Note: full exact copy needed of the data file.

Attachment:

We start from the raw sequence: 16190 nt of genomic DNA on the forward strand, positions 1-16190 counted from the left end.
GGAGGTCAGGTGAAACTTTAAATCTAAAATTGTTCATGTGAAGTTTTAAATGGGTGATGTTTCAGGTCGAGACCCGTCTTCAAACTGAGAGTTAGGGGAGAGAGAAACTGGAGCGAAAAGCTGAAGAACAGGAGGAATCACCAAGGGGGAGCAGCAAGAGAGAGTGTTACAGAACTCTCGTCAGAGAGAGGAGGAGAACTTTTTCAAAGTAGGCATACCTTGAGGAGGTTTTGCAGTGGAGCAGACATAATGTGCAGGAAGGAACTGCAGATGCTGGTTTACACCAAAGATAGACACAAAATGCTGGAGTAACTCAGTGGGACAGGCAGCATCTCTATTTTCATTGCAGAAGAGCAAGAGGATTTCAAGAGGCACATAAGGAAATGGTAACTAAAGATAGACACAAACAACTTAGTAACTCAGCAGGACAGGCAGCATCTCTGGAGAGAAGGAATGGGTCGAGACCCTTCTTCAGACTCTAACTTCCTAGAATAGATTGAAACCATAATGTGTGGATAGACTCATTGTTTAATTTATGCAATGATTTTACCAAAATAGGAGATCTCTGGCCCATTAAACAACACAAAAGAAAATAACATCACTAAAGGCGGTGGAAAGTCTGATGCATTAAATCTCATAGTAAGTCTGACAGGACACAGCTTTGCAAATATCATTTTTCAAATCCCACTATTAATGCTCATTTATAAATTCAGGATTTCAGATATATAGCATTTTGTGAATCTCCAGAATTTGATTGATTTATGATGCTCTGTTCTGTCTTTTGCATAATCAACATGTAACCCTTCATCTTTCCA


We start from the raw sequence: 16190 nt of genomic DNA on the forward strand, positions 1-16190 counted from the left end.
GGAGGTCAGGTGAAACTTTAAATCTAAAATTGTTCATGTGAAGTTTTAAATGGGTGATGTTTCAGGTCGAGACCCGTCTTCAAACTGAGAGTTAGGGGAGAGAGAAACTGGAGCGAAAAGCTGAAGAACAGGAGGAATCACCAAGGGGGAGCAGCAAGAGAGAGTGTTACAGAACTCTCGTCAGAGAGAGGAGGAGAACTTTTTCAAAGTAGGCATACCTTGAGGAGGTTTTGCAGTGGAGCAGACATAATGTGCAGGAAGGAACTGCAGATGCTGGTTTACACCAAAGATAGACACAAAATGCTGGAGTAACTCAGTGGGACAGGCAGCATCTCTATTTTCATTGCAGAAGAGCAAGAGGATTTCAAGAGGCACATAAGGAAATGGTAACTAAAGATAGACACAAACAACTTAGTAACTCAGCAGGACAGGCAGCATCTCTGGAGAGAAGGAATGGGTCGAGACCCTTCTTCAGACTCTAACTTCCTAGAATAGATTGAAACCATAATGTGTGGATAGACTCATTGTTTAATTTATGCAATGATTTTACCAAAATAGGAGATCTCTGGCCCATTAAACAACACAAAAGAAAATAACATCACTAAAGGCGGTGGAAAGTCTGATGCATTAAATCTCATAGTAAGTCTGACAGGACACAGCTTTGCAAATATCATTTTTCAAATCCCACTATTAATGCTCATTTATAAATTCAGGATTTCAGATATATAGCATTTTGTGAATCTCCAGAATTTGATTGATTTATGATGCTCTGTTCTGTCTTTTGCATAATCAACATGTAACCCTTCATCTTTCCA